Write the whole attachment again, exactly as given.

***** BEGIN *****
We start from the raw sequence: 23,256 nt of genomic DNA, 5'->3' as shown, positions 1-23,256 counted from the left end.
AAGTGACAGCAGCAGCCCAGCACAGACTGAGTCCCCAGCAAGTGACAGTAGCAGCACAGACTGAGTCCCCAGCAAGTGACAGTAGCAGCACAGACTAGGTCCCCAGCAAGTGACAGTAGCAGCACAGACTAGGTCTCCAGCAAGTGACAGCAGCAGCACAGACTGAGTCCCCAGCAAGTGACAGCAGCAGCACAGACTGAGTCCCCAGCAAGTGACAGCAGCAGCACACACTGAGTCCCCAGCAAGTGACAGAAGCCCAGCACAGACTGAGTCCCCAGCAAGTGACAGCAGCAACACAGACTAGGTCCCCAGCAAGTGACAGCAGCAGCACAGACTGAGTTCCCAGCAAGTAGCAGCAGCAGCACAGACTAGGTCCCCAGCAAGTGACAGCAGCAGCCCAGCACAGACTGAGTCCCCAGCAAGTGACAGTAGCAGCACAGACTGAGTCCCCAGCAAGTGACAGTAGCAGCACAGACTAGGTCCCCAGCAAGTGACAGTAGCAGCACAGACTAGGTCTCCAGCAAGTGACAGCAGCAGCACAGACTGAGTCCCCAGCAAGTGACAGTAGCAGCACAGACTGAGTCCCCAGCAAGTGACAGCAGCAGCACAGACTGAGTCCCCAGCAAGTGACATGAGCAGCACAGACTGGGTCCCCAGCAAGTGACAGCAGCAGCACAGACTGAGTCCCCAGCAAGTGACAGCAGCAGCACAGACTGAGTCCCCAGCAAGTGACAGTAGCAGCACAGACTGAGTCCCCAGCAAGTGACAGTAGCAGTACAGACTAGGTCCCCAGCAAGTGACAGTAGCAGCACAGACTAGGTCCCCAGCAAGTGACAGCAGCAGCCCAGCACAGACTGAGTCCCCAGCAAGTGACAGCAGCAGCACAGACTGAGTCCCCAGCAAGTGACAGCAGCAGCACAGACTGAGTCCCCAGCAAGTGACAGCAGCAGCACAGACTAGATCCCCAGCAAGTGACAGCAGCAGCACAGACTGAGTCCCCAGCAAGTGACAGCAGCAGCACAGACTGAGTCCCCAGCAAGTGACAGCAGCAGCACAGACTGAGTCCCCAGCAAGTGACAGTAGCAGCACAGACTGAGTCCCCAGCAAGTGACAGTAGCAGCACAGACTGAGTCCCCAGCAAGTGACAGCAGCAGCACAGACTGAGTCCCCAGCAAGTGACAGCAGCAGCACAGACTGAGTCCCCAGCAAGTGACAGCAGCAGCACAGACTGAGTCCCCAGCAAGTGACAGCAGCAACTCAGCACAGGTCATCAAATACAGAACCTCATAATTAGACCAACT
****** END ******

We start from the raw sequence: 23,256 nt of genomic DNA, 5'->3' as shown, positions 1-23,256 counted from the left end.
AAGTGACAGCAGCAGCCCAGCACAGACTGAGTCCCCAGCAAGTGACAGTAGCAGCACAGACTGAGTCCCCAGCAAGTGACAGTAGCAGCACAGACTAGGTCCCCAGCAAGTGACAGTAGCAGCACAGACTAGGTCTCCAGCAAGTGACAGCAGCAGCACAGACTGAGTCCCCAGCAAGTGACAGCAGCAGCACAGACTGAGTCCCCAGCAAGTGACAGCAGCAGCACACACTGAGTCCCCAGCAAGTGACAGAAGCCCAGCACAGACTGAGTCCCCAGCAAGTGACAGCAGCAACACAGACTAGGTCCCCAGCAAGTGACAGCAGCAGCACAGACTGAGTTCCCAGCAAGTAGCAGCAGCAGCACAGACTAGGTCCCCAGCAAGTGACAGCAGCAGCCCAGCACAGACTGAGTCCCCAGCAAGTGACAGTAGCAGCACAGACTGAGTCCCCAGCAAGTGACAGTAGCAGCACAGACTAGGTCCCCAGCAAGTGACAGTAGCAGCACAGACTAGGTCTCCAGCAAGTGACAGCAGCAGCACAGACTGAGTCCCCAGCAAGTGACAGTAGCAGCACAGACTGAGTCCCCAGCAAGTGACAGCAGCAGCACAGACTGAGTCCCCAGCAAGTGACATGAGCAGCACAGACTGGGTCCCCAGCAAGTGACAGCAGCAGCACAGACTGAGTCCCCAGCAAGTGACAGCAGCAGCACAGACTGAGTCCCCAGCAAGTGACAGTAGCAGCACAGACTGAGTCCCCAGCAAGTGACAGTAGCAGTACAGACTAGGTCCCCAGCAAGTGACAGTAGCAGCACAGACTAGGTCCCCAGCAAGTGACAGCAGCAGCCCAGCACAGACTGAGTCCCCAGCAAGTGACAGCAGCAGCACAGACTGAGTCCCCAGCAAGTGACAGCAGCAGCACAGACTGAGTCCCCAGCAAGTGACAGCAGCAGCACAGACTAGATCCCCAGCAAGTGACAGCAGCAGCACAGACTGAGTCCCCAGCAAGTGACAGCAGCAGCACAGACTGAGTCCCCAGCAAGTGACAGCAGCAGCACAGACTGAGTCCCCAGCAAGTGACAGTAGCAGCACAGACTGAGTCCCCAGCAAGTGACAGTAGCAGCACAGACTGAGTCCCCAGCAAGTGACAGCAGCAGCACAGACTGAGTCCCCAGCAAGTGACAGCAGCAGCACAGACTGAGTCCCCAGCAAGTGACAGCAGCAGCACAGACTGAGTCCCCAGCAAGTGACAGCAGCAACTCAGCACAGGTCATCAAATACAGAACCTCATAATTAGACCAACT